Speech Language Pathologists and Prosody: Knowledge and Clinical Practices

Fischer, Sarah Elizabeth (2018) Speech Language Pathologists and Prosody: Knowledge and Clinical Practices. Undergraduate thesis, under the direction of Kara Hawthorne from Communication Sciences and Disorders, University of Mississippi.

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Abstract

Prosody is an important aspect of language as it signals linguistic contrasts, conveys pragmatic distinctions, and expresses emotional affect. However, prosody is impaired in several populations, and such impairments can negatively affect intelligibility and the social perception of the speaker. Speech Language Pathologists (SLPs) are the professionals responsible for treating such impairments, yet the knowledge base of SLPs regarding prosody is unknown. The purpose of this study is to evaluate SLPs’ knowledge of assessing, treating, and diagnosing prosodic impairments by using a survey (n=269). While a majority of SLPs surveyed agreed that prosody is within their scope of practice, they also reported that their knowledge and clinical training on assessing, diagnosing, and treating prosodic impairments is not adequate. Overall, SLPs feel they are lacking in knowledge of assessment and treatment methods, experience with clients with prosodic impairments, and knowledge of the nature of prosody. By dedicating more coursework and CEUs to prosody, providing an easy-to-administer assessment, and encouraging SLPs in their efforts in working with such impairments, SLPs will feel more competent in working with clients with prosodic impairments.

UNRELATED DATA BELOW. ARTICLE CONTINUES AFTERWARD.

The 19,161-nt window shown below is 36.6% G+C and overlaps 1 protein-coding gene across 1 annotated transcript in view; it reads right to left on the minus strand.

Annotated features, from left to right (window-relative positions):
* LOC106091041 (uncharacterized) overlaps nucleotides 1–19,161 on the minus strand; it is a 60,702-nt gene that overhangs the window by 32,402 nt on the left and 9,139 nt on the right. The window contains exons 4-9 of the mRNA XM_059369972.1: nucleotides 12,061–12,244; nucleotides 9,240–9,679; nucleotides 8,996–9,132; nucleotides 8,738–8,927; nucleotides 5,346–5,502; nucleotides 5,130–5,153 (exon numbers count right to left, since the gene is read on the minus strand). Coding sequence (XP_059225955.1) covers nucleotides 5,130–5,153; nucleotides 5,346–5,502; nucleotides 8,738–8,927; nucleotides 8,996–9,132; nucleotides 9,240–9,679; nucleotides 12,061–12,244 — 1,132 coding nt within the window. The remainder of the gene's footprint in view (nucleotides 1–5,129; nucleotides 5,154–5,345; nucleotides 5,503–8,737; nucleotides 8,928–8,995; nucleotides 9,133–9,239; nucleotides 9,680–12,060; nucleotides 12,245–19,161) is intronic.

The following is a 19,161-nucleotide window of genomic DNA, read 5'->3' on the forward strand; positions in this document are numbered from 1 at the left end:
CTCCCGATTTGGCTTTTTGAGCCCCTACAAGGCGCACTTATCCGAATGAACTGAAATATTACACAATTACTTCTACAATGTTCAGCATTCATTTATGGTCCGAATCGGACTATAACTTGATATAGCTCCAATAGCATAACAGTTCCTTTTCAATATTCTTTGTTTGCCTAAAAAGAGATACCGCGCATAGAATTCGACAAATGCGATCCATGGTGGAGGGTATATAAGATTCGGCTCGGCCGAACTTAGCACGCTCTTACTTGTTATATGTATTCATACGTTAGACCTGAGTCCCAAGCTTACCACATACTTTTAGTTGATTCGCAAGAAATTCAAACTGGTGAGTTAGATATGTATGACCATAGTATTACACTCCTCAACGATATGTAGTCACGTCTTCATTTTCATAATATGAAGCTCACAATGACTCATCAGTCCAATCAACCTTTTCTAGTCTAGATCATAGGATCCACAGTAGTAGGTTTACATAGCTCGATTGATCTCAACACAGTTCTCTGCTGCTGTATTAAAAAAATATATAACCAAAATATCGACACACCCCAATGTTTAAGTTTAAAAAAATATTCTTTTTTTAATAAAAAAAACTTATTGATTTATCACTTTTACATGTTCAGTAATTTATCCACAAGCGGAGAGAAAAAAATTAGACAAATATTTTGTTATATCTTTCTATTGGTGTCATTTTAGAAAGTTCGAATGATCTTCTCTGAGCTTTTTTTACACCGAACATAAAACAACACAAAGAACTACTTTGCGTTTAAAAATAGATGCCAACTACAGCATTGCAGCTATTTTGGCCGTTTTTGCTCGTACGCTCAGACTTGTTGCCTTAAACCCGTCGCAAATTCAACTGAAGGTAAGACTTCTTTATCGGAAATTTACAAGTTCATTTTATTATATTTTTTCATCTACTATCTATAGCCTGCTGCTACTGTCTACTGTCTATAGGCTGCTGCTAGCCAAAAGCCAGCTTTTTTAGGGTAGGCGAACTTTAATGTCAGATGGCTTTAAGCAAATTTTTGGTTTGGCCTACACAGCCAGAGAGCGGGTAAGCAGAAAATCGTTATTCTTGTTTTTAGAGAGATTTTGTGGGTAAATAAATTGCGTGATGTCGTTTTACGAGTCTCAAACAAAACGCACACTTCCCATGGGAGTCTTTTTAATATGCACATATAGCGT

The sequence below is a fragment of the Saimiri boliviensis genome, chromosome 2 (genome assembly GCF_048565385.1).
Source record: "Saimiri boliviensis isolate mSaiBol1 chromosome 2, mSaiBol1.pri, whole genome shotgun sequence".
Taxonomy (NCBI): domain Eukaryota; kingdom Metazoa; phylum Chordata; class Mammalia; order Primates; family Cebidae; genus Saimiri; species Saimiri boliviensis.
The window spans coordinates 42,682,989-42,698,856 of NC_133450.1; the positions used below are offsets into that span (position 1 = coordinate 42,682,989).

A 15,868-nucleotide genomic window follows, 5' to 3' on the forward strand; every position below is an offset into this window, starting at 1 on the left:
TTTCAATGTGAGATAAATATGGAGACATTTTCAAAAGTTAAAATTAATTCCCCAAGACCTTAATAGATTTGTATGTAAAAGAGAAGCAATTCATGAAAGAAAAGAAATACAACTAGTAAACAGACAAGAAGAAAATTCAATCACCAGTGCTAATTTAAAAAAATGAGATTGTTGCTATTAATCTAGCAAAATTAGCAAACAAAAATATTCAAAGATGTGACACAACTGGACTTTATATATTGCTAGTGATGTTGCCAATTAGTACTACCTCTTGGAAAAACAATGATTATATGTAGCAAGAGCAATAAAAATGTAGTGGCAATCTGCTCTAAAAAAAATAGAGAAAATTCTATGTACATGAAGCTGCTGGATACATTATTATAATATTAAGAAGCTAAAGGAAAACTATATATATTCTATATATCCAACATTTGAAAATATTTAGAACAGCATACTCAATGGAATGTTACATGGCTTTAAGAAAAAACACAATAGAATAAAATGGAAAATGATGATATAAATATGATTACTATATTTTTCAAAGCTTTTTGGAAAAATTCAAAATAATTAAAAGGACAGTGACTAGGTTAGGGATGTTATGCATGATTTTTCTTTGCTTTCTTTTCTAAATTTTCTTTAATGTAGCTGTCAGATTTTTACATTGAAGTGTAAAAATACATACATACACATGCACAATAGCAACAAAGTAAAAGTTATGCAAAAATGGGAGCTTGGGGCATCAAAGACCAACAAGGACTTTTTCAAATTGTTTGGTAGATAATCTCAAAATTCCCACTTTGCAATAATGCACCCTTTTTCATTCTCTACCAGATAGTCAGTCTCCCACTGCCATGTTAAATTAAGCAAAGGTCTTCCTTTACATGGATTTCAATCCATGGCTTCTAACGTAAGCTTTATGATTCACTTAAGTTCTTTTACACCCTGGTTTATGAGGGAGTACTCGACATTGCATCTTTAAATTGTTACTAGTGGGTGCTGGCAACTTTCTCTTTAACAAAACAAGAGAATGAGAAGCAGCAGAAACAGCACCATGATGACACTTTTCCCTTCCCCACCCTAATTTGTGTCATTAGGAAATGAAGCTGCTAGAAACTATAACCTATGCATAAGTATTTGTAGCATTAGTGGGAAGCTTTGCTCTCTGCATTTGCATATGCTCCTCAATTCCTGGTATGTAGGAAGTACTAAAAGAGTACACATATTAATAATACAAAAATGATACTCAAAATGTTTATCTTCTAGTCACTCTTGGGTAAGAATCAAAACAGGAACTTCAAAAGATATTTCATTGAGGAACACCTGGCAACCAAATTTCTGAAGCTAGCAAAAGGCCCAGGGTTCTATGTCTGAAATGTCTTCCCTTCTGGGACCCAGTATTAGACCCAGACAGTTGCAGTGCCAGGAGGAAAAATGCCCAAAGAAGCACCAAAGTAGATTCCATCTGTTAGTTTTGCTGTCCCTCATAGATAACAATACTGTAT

Item Type: Thesis (Undergraduate)
Creators: Fischer, Sarah Elizabeth
Student's Degree Program(s): Communication Sciences and Disorders
Thesis Advisor: Kara Hawthorne
Thesis Advisor's Department: Communication Sciences and Disorders
Institution: University of Mississippi
Subjects: A General Works > AS Academies and learned societies (General)
Depositing User: Ms Sarah Fischer
Date Deposited: 18 May 2018 15:16
Last Modified: 18 May 2018 15:16
URI: http://thesis.honors.olemiss.edu/id/eprint/1240

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